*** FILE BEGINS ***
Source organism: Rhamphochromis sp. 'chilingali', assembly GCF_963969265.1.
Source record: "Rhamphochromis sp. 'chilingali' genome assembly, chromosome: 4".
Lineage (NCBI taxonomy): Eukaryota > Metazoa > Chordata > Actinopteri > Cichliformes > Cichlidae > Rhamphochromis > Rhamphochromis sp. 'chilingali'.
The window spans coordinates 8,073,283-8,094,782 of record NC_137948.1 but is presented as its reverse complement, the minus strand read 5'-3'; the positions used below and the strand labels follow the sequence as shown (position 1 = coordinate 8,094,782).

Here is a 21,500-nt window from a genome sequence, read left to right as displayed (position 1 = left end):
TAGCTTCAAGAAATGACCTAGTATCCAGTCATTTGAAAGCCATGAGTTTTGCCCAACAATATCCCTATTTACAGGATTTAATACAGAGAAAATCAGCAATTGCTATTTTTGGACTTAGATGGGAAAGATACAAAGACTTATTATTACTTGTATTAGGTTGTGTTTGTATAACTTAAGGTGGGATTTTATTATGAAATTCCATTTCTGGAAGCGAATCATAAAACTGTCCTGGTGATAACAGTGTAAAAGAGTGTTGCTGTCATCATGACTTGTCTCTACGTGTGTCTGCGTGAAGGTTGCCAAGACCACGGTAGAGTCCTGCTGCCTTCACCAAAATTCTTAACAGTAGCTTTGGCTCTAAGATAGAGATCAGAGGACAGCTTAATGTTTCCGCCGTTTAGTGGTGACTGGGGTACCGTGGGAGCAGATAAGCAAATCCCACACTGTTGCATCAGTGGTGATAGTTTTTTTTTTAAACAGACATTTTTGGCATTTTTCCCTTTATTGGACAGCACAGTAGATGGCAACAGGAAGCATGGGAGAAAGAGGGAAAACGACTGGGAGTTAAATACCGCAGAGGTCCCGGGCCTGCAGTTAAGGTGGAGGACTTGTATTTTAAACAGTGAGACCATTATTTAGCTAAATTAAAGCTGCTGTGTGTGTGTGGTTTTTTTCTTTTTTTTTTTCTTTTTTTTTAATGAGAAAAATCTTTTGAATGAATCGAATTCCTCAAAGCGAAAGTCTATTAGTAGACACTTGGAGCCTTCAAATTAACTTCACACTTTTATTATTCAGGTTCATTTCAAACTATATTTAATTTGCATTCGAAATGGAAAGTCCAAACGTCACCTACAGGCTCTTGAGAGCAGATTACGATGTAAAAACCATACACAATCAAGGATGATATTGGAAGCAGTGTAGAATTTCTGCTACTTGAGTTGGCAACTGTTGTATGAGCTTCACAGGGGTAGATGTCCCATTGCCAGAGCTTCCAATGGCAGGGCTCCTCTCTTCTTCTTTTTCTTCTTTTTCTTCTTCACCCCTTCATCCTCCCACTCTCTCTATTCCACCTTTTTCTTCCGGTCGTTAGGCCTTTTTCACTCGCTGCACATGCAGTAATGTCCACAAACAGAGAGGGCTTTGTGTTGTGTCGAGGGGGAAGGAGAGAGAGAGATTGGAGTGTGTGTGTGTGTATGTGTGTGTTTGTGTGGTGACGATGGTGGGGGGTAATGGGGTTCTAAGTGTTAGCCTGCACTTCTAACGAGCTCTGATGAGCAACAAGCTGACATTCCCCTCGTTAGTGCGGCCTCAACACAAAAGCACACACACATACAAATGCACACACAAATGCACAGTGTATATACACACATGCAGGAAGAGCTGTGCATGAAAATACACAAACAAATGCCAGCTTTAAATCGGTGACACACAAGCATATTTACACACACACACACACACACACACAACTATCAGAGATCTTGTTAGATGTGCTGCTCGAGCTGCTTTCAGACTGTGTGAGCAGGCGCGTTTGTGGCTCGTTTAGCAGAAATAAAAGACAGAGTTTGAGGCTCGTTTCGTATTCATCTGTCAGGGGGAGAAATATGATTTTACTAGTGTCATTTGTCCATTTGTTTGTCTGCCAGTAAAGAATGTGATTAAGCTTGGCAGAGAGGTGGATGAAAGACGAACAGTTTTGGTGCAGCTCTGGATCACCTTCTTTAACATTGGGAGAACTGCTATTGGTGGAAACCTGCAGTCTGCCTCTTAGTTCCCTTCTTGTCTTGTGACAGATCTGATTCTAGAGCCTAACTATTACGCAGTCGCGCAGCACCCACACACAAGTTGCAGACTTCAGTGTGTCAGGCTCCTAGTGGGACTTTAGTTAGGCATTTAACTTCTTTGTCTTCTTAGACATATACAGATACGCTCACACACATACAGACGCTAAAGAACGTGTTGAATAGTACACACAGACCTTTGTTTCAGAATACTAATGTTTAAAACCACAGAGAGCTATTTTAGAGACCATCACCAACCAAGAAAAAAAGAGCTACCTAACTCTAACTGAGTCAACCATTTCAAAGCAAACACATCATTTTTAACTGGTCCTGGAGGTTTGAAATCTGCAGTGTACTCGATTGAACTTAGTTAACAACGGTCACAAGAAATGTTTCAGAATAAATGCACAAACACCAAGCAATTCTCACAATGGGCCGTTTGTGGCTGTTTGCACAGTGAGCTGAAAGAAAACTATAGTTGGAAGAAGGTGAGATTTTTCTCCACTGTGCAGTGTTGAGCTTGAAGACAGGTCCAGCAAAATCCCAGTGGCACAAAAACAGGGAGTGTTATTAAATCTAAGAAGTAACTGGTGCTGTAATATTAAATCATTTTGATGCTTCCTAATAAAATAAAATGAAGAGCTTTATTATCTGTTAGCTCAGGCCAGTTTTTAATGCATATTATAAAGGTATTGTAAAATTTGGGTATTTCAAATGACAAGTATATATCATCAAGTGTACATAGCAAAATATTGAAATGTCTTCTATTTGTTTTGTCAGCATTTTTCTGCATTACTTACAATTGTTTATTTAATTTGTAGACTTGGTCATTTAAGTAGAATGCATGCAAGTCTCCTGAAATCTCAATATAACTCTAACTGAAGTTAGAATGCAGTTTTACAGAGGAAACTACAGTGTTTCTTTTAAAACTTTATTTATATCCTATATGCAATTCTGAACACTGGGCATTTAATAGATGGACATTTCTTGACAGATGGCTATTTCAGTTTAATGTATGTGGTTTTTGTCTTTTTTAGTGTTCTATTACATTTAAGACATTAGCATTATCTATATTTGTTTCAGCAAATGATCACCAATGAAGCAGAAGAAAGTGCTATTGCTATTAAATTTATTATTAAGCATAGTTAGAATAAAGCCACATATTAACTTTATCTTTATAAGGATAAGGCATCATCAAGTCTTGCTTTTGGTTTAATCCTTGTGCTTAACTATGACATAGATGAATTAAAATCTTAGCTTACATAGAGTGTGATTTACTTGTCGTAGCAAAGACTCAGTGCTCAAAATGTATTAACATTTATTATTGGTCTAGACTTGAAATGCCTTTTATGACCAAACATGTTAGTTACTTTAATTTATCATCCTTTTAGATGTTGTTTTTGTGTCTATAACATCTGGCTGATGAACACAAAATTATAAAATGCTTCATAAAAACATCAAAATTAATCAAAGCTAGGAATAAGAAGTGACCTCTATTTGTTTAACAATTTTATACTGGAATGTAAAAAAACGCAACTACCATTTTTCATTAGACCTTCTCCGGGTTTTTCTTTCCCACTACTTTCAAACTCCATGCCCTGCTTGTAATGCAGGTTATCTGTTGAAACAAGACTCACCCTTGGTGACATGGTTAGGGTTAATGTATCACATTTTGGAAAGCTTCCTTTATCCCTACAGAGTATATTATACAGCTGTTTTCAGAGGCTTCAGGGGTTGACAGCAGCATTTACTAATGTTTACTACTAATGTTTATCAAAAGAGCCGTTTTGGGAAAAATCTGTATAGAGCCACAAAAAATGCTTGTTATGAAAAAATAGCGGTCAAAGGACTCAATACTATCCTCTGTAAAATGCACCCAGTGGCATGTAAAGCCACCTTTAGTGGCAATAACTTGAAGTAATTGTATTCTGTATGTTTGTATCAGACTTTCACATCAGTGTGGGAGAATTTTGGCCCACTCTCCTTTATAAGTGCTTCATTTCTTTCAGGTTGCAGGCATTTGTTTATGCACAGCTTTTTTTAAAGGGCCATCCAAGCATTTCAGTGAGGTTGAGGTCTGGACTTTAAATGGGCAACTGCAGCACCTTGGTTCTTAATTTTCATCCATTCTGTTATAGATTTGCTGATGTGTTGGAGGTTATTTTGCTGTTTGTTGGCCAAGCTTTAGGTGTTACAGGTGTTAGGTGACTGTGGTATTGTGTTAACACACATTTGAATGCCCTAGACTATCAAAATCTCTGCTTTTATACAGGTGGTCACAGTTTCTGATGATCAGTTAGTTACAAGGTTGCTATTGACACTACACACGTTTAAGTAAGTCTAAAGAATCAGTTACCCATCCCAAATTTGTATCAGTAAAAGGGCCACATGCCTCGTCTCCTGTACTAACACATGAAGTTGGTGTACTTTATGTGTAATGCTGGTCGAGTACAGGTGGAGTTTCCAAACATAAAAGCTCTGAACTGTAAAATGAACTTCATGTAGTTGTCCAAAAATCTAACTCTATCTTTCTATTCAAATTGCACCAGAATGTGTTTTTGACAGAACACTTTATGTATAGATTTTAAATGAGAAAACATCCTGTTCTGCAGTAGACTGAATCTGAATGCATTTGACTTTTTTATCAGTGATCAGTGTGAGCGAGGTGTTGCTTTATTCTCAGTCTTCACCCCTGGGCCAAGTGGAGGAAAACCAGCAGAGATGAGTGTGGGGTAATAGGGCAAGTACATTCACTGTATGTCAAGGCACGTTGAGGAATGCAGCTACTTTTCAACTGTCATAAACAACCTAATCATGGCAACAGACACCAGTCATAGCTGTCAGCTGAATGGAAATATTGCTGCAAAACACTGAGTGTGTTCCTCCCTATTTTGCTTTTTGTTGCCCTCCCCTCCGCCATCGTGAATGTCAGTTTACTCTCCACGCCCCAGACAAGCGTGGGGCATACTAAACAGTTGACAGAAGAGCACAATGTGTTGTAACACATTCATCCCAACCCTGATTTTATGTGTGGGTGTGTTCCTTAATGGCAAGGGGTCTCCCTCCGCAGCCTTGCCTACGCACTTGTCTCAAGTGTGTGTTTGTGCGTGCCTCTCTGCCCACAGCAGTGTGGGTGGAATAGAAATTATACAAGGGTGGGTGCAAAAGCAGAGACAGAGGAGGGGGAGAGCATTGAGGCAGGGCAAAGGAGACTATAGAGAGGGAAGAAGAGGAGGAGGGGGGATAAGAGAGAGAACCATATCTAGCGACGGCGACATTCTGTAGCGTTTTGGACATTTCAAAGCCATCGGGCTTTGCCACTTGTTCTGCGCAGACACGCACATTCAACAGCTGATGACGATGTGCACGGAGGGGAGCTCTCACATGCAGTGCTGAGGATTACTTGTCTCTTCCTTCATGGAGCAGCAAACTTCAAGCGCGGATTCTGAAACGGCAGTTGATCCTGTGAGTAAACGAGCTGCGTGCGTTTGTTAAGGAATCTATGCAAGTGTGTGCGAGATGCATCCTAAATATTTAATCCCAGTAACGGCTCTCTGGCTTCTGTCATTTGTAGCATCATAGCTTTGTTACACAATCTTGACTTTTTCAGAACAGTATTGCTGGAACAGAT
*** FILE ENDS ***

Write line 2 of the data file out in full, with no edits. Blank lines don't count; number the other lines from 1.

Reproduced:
Source record: "Rhamphochromis sp. 'chilingali' genome assembly, chromosome: 4".